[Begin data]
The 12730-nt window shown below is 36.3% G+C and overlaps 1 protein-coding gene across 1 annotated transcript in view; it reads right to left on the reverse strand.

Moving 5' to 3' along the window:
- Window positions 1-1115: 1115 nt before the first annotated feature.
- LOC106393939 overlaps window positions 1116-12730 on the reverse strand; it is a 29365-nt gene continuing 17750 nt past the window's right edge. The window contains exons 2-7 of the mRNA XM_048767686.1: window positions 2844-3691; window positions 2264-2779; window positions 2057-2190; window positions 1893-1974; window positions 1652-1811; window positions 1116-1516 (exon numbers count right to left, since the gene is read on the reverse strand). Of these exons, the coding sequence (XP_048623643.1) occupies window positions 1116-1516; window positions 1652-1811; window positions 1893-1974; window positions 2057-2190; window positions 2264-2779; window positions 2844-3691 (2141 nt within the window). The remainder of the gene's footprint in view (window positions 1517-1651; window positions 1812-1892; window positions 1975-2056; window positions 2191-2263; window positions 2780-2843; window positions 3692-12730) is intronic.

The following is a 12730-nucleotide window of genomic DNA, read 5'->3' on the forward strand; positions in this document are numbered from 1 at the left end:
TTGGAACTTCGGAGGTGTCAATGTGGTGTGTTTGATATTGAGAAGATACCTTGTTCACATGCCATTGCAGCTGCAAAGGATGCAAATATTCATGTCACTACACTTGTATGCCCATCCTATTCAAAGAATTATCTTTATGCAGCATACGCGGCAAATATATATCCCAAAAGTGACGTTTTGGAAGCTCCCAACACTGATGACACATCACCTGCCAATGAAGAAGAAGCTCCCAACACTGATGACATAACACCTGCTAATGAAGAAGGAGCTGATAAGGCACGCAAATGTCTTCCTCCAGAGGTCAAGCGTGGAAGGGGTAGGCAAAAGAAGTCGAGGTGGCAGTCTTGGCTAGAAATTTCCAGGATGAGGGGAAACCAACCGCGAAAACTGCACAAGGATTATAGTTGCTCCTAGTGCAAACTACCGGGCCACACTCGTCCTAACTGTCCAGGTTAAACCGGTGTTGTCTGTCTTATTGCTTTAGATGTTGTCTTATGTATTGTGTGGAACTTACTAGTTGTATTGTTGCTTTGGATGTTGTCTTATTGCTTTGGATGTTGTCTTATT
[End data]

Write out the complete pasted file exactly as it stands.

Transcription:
The 12730-nt window shown below is 36.3% G+C and overlaps 1 protein-coding gene across 1 annotated transcript in view; it reads right to left on the reverse strand.

Moving 5' to 3' along the window:
- Window positions 1-1115: 1115 nt before the first annotated feature.
- LOC106393939 overlaps window positions 1116-12730 on the reverse strand; it is a 29365-nt gene continuing 17750 nt past the window's right edge. The window contains exons 2-7 of the mRNA XM_048767686.1: window positions 2844-3691; window positions 2264-2779; window positions 2057-2190; window positions 1893-1974; window positions 1652-1811; window positions 1116-1516 (exon numbers count right to left, since the gene is read on the reverse strand). Of these exons, the coding sequence (XP_048623643.1) occupies window positions 1116-1516; window positions 1652-1811; window positions 1893-1974; window positions 2057-2190; window positions 2264-2779; window positions 2844-3691 (2141 nt within the window). The remainder of the gene's footprint in view (window positions 1517-1651; window positions 1812-1892; window positions 1975-2056; window positions 2191-2263; window positions 2780-2843; window positions 3692-12730) is intronic.

The following is a 12730-nucleotide window of genomic DNA, read 5'->3' on the forward strand; positions in this document are numbered from 1 at the left end:
TTGGAACTTCGGAGGTGTCAATGTGGTGTGTTTGATATTGAGAAGATACCTTGTTCACATGCCATTGCAGCTGCAAAGGATGCAAATATTCATGTCACTACACTTGTATGCCCATCCTATTCAAAGAATTATCTTTATGCAGCATACGCGGCAAATATATATCCCAAAAGTGACGTTTTGGAAGCTCCCAACACTGATGACACATCACCTGCCAATGAAGAAGAAGCTCCCAACACTGATGACATAACACCTGCTAATGAAGAAGGAGCTGATAAGGCACGCAAATGTCTTCCTCCAGAGGTCAAGCGTGGAAGGGGTAGGCAAAAGAAGTCGAGGTGGCAGTCTTGGCTAGAAATTTCCAGGATGAGGGGAAACCAACCGCGAAAACTGCACAAGGATTATAGTTGCTCCTAGTGCAAACTACCGGGCCACACTCGTCCTAACTGTCCAGGTTAAACCGGTGTTGTCTGTCTTATTGCTTTAGATGTTGTCTTATGTATTGTGTGGAACTTACTAGTTGTATTGTTGCTTTGGATGTTGTCTTATTGCTTTGGATGTTGTCTTATT